A friend texted me this week asking about my absence from social media.
In her last message she said "Cleanse. But don't be gone forever"
(She may be reading this right now saying "HEY THAT'S ME!)
I started to wonder what we did before Facebook. As I was cleansing and purging I found my answer. I hadn't cleared my email account in years. I found emails going back to 2007. That's right folks, we emailed each other. I clearly remember our first connections after that being Classmates.com. You could search for your friends from high school and reconnect. Then it was Myspace. But as I was smartly told 10 years ago "No one is doing Myspace anymore. Facebook is where it's at, I'll send you an invite". Then (for me) came Instagram, Twitter, Snapchat. So many ways for people to see into my life. I think we've seen too much. Back then you would go to dinner with friends and possibly debate current events and politics. But today everyone declares every thought online. Behind the safety of tiny screens we swipe our instant reactions without a filter. Without looking into the faces of the people you care about it's easy to take their haphazard opinions and sum them up as a person. It makes you start to wonder what it was you loved about them. It makes me feel like we are losing a part of our humanity.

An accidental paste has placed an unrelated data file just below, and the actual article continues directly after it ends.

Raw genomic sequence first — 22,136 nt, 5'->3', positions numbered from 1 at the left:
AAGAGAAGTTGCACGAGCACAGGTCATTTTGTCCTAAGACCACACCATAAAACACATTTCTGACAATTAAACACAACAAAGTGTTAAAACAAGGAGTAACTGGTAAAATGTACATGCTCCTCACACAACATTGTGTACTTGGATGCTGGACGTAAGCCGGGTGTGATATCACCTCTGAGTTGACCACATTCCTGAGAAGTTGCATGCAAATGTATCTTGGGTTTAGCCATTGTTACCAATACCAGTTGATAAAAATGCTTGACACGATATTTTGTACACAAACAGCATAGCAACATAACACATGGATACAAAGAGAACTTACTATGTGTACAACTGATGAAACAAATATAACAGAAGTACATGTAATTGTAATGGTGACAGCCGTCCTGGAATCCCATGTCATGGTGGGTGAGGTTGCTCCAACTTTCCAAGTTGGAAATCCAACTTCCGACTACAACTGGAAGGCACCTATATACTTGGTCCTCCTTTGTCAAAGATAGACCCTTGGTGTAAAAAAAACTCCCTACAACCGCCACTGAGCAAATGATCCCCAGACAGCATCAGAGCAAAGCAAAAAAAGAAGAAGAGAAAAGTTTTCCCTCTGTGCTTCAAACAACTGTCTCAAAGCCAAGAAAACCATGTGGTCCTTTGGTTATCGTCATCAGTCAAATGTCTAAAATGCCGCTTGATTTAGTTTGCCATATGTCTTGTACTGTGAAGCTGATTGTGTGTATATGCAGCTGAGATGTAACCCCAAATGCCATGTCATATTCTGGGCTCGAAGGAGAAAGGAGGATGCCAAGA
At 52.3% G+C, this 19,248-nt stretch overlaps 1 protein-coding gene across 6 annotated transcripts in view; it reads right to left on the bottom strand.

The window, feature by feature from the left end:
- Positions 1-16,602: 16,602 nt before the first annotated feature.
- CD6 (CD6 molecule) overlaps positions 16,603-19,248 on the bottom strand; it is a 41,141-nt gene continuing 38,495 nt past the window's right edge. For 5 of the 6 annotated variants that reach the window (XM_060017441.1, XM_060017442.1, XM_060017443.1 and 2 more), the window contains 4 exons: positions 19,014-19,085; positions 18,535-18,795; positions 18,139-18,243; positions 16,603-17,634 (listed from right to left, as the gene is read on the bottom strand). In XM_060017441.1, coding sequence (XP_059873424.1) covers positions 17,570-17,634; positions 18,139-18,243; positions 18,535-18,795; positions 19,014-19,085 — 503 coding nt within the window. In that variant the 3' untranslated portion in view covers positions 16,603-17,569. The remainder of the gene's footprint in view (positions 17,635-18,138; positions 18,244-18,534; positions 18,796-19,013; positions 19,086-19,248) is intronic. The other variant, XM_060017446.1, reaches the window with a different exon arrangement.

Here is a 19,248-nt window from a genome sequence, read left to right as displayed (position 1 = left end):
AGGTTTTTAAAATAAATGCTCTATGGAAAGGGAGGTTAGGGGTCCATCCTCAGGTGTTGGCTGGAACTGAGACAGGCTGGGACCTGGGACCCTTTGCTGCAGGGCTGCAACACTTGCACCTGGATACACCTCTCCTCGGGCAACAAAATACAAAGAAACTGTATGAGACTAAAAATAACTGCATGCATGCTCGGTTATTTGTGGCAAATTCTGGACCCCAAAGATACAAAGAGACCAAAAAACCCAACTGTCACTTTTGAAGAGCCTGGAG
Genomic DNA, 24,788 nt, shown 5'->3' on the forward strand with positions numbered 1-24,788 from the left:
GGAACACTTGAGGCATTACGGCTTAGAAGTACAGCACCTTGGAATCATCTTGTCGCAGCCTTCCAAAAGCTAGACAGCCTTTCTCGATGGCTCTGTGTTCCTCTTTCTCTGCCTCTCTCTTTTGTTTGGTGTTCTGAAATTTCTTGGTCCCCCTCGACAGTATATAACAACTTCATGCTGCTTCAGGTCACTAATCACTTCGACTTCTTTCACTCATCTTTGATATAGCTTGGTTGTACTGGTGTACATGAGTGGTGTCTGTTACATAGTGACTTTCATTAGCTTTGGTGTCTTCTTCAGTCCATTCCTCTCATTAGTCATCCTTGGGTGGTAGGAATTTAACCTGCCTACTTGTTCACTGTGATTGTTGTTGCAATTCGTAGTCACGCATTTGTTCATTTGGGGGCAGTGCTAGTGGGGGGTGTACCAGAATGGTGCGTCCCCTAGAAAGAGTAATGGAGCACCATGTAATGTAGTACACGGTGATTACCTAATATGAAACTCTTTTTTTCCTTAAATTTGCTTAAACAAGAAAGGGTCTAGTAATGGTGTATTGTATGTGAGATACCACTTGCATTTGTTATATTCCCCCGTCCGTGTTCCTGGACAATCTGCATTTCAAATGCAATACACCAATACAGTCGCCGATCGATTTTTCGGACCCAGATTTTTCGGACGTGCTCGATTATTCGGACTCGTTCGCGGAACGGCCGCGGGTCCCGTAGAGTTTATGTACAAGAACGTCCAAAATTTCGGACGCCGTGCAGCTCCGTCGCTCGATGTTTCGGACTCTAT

Most days I feel like John Coffey. If you aren't into pop culture trivia you may not know who I'm talking about. In the Steven King book and later adapted movie "The Green Mile" John Coffey was a wrongly accused man with a powerful gift. In his possibly most famous quote he says
This is exactly what it feels like for me. I feel tired and heart sick worrying about the pains of the world. Maybe this is all a part of my paranoia or my depression and honestly it doesn't matter. Because the cause doesn't negate the feelings themselves. Today, I'm so sad for the trans kids who will have to worry about which bathroom they use. I'm worried about families that will be torn apart by new harsher immigration deportation standards. I'm worried about women in the poorest areas being unable to get access to healthcare. I'm terrified for my family, my neighbors, my friends as the volatile climate in our nation continues to mount. And it's giving people this license to react violently in small towns across the nation. The planet, wars, famine in Sudan, genocide in Syria, nuclear capabilities in North Korea, and so on and so on. It's a never ending list of holy shit. And everyone you know has an opinion. My logistic driven mind gets frustrated with the ridiculous assumptions and absence of truth, facts and data.
So this is how I battle the ache and anxiety my heart is filled with. I close up shop. I've been listening to podcasts and reading food blogs. I have a stack of New Yorkers to read and my book list is growing. Mostly, I've been using puppy therapy. I cuddle up with my basset hound and my fluffy puppy and nap. I drink coffee with my parents. I have my cousins over for dinner playdates. I'm just trying to make the crazy noise go away.
I haven't disappeared. I'm still in the same place I was 2 months ago. I still have email and a home address. Invite me to coffee or dinner or text me from the restaurant bathroom.
I dont' know how long I will stay away. I don't know that I'll go back. I do know that our lives are really short and very precious. I don't want to waste another moment on reading vicious angry comments. I like the quiet